Routine is very important for many people, changes in routine could impact how they can cope in an entertainment venue. If a person with autism goes somewhere new this can be a stressful experience, especially if they have not had times to prepare or do not know what to expect e.g. a family deciding to go to the cinema at the last minute and visiting a new cinema. Alternatively, if a person with autism is used to going to a particular entertainment venue every week and something changes in that environment e.g. staff member having day off, change in layout / format etc. this could lead to deep anxiety as they may no longer feel secure in what is happening. By helping families to prepare for a visit and keeping frequent customers posted on any planned changes, you can make life easier for all involved!
When things are not very clear or an unexpected situation arises, an autistic person can become anxious. The more anxious a person with autism is, the more challenging it is for them to enjoy themselves. That is why it is crucial that clear communication and reasonable adaptations are provided to a customer to benefit interactions for both customer and staff
♦ Concentration / Hyperactivity
People with Autism may find it difficult to concentrate on one task for a lengthy period of time or to sit still / not run around. This can make going to seated event very challenging as it may be difficult for a person with autism to retain their attention on one task, especially in an environment that is very busy and full of distractions. Having frequent breaks and opportunities to move around are very important for those with Autism, as well as breaking up tasks into smaller chunks or smaller games to keep a person’s mind occupied!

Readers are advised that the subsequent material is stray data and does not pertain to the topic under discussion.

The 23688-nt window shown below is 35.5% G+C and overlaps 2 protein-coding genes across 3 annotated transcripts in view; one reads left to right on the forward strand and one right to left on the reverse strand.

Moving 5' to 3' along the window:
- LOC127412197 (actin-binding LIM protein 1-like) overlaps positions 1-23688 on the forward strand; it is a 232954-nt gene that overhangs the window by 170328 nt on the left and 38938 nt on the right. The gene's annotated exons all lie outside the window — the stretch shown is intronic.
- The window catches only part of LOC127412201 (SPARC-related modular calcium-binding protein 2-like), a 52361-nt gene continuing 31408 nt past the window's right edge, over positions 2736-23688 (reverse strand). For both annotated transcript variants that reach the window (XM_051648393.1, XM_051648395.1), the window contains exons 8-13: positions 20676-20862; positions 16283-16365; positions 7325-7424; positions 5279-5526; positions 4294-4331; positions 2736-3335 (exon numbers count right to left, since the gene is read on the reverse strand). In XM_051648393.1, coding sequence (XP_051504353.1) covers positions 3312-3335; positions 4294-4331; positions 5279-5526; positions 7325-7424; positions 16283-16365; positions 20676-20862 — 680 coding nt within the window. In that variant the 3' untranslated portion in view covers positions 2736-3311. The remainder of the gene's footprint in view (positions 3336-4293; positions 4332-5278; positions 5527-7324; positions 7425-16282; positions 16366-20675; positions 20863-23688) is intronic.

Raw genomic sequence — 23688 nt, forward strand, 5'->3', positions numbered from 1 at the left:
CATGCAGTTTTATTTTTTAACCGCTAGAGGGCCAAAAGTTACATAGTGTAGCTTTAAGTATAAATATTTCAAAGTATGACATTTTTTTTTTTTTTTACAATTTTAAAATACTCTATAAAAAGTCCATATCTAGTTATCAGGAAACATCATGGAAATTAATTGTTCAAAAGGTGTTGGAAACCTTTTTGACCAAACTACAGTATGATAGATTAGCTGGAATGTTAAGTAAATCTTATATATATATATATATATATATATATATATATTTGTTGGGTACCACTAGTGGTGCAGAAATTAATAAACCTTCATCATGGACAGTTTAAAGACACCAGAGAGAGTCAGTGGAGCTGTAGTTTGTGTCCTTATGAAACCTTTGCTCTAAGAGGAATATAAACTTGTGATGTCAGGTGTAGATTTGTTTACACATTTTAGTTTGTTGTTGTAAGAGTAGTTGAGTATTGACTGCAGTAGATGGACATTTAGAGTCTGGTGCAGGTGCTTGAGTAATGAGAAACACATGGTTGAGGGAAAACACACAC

At times people with Autism may display challenging behaviour, this is not a customer being difficult but rather a product of the person with the condition being unable to communicate their frustration or cope with their environment. It is important to defer to the family or the people a person is with, should this occur as they will best understand how to appropriately support the person.
Many families affected by autism do not get to enjoy an afternoon or evening out at an entertainment venue, often because they are very conscious of their child’s challenges or behaviour and are concerned that people will judge them, they won’t be able to relax or that they feel they will disrupt other customers. Venues that can help families relax and feel they can be themselves can make a very positive contribution to the life of a family and also access a lucrative market!